WSJ Contest — Friday, March 1, 2019

7:01 grid; an hour meta (Laura) 


Matt Gaffney’s Wall Street Journal contest crossword, “Puzzle People”—Laura’s review

WSJ Contest - 3.1.19 - Solution

WSJ Contest – 3.1.19 – Solution

Matt wants us to find a famous singer. Let’s see if the themers are any help:

  • [17a: Feature of a tabloid newspaper’s offices?]: LURID DECOR
  • [24a: Language spoken by someone flipping out in Cardiff?]: MANIC WELSH
  • [35a: With 37-Across, Ivy Leaguer who studies by moonlight?] & [37a: See 35-Across]: LUNAR YALIE
  • [52a: Evil spirit who backs his favorite candidates?]: DEMON DONOR
  • [59a: “Let’s everyone live together peacefully on Earth,” maybe?]: HUMAN MOTTO

Whenever the theme entries are that nonsensical, you know something is up in terms of hidden letters, encrypted phrases, anagrams, or what-have-you. So, what have we? Turns out, the themers have something to do with the title, “Puzzle People” — each contains a three-letter famous person’s name that often appears in crossword grids:

LURID DECOR == URI Geller, Umberto ECO
MANIC WELSH == ANI DiFranco, Ernie ELS
LUNAR YALIE == UNA Merkel, Muhammad ALI
DEMON DONOR == EMO Philips, Yoko ONO

Famous might be stretching it for some of these folks, if you don’t solve zillions of puzzles. One might argue that a couple of them enjoy continuing fame only from appearing in puzzles, and their notoriety for other reasons (psychokinesis, 1930s movie musicals, standup comedy, pre-WWII baseball) has passed.

That was the first step. Now let’s look at this list again:

URI Geller, Umberto ECO
ANI DiFranco, Ernie ELS
UNA Merkel, Muhammad ALI
EMO Philips, Yoko ONO
UMA Thurman, Mel OTT

Note how the first column is all first names, while the second is all last names. What else can we do with these names? I’ll note that it is a very common meta mechanism: when you have a string of letters, look for something to which they might correspond in the grid. In this case, we have:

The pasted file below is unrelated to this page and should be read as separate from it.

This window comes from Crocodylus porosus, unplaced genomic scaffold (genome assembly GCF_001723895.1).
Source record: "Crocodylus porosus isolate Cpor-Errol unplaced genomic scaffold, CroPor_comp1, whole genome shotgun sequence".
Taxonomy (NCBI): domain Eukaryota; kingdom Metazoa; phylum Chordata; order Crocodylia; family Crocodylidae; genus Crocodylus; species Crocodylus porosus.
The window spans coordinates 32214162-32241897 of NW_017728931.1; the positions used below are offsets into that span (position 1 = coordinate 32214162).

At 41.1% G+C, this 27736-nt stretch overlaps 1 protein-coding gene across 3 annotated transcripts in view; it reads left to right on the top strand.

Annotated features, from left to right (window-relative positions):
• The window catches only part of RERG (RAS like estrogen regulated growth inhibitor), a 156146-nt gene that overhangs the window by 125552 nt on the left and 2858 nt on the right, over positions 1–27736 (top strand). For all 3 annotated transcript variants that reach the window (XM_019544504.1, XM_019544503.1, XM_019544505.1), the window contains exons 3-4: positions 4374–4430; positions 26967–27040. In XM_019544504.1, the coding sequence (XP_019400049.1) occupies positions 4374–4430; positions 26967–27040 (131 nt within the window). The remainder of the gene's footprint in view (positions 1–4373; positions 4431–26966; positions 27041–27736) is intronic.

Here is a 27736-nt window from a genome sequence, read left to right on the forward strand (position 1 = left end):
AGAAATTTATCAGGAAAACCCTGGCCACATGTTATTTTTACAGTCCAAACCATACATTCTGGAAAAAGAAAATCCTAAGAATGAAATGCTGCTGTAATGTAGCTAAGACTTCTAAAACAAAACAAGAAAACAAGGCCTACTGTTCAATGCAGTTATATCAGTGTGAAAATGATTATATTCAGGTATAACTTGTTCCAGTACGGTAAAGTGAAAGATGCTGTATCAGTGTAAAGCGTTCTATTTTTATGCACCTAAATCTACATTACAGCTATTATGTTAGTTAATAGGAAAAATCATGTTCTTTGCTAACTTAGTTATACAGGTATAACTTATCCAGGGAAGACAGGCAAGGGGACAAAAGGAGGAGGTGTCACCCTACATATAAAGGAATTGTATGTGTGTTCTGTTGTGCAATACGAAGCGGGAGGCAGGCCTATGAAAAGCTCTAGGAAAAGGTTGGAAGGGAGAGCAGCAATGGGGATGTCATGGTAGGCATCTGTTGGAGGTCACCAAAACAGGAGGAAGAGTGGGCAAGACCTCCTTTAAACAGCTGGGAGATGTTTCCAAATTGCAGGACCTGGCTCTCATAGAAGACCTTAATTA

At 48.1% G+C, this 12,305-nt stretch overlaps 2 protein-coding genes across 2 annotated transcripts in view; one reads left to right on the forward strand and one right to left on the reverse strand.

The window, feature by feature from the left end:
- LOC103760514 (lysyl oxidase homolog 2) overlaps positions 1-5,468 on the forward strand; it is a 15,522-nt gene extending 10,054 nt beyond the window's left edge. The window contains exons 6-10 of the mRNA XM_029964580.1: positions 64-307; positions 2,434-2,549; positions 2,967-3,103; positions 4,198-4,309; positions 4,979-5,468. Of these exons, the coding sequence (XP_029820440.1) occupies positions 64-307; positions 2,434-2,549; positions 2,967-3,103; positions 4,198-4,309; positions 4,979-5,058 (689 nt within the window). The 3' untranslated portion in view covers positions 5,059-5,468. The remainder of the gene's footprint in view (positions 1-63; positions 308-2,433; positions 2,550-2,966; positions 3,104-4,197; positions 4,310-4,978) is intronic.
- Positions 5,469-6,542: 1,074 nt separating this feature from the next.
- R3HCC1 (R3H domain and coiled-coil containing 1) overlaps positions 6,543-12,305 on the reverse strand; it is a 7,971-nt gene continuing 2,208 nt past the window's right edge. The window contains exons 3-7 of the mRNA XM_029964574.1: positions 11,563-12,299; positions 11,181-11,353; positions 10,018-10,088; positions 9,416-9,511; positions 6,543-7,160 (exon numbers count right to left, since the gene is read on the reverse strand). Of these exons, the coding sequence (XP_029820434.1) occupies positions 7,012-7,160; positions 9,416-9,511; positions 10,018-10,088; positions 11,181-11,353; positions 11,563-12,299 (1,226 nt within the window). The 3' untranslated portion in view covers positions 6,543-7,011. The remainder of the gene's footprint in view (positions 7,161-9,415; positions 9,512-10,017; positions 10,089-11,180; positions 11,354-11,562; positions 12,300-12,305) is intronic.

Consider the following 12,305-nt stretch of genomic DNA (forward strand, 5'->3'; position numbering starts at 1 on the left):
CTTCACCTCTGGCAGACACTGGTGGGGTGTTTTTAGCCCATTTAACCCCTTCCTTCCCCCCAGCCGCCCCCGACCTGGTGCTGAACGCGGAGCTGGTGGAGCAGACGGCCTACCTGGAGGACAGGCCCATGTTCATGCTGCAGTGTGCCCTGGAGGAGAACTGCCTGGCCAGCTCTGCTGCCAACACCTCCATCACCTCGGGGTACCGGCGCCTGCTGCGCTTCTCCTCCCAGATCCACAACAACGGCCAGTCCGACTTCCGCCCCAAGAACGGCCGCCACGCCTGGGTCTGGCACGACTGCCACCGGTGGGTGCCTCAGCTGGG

Geller, Umberto == G U
DiFranco, Ernie == D E
Merkel, Muhammad == M M
Philips, Yoko == P Y
Thurman, Mel == T M

Can we find these in the grid? We sure can! Each corresponds to a three-letter entry:

G U == [51a: Atlanta sch.]: GSU
D E == [45d: Word on bills]: DUE
M M == [61d: “Delish!”]: MMM
P Y == [30a: Fork over]: PAY
T M == [22d: Cable channel that shows old flicks]: TCM

The central letters in those corresponding entries spell out SUMAC: that would be “Peruvian songbird” YMA Sumac, herself no stranger to crossword grids. If you’ve never seen or heard her sing, she’s pretty impressive, much like this puzzle!

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11 Responses to WSJ Contest — Friday, March 1, 2019

  1. Bill Katz says:

    If only there was some way he could have worked Eero Saarinen into this…

  2. Joella D Hultgren says:

    From above you wrote: Thurman, Mel == M M
    Thurman, Mel actually leads to == T M, NOT M M.


  3. B says:

    I couldn’t get past the following puzzle peoples:
    lURIDDecor = DRUID
    mANICwelsh = INCA
    luNARYAlie = ARYAN

  4. BarbaraK says:

    I’m surprised by the ratings on this one and wonder about the distribution (though there really aren’t enough to mean much). Is it a bell shaped curve with most people finding it average? Or about equal numbers who loved it or hated it?

  5. AK37 says:

    I thought this puzzle was incredibly good and clever. To each their own, but I’m not sure how you’d possibly rate this 1 star.

  6. Adam Thompson says:

    Wow! Very clever and hard puzzle. I saw the 3 letter names but I didn’t get the next steps.

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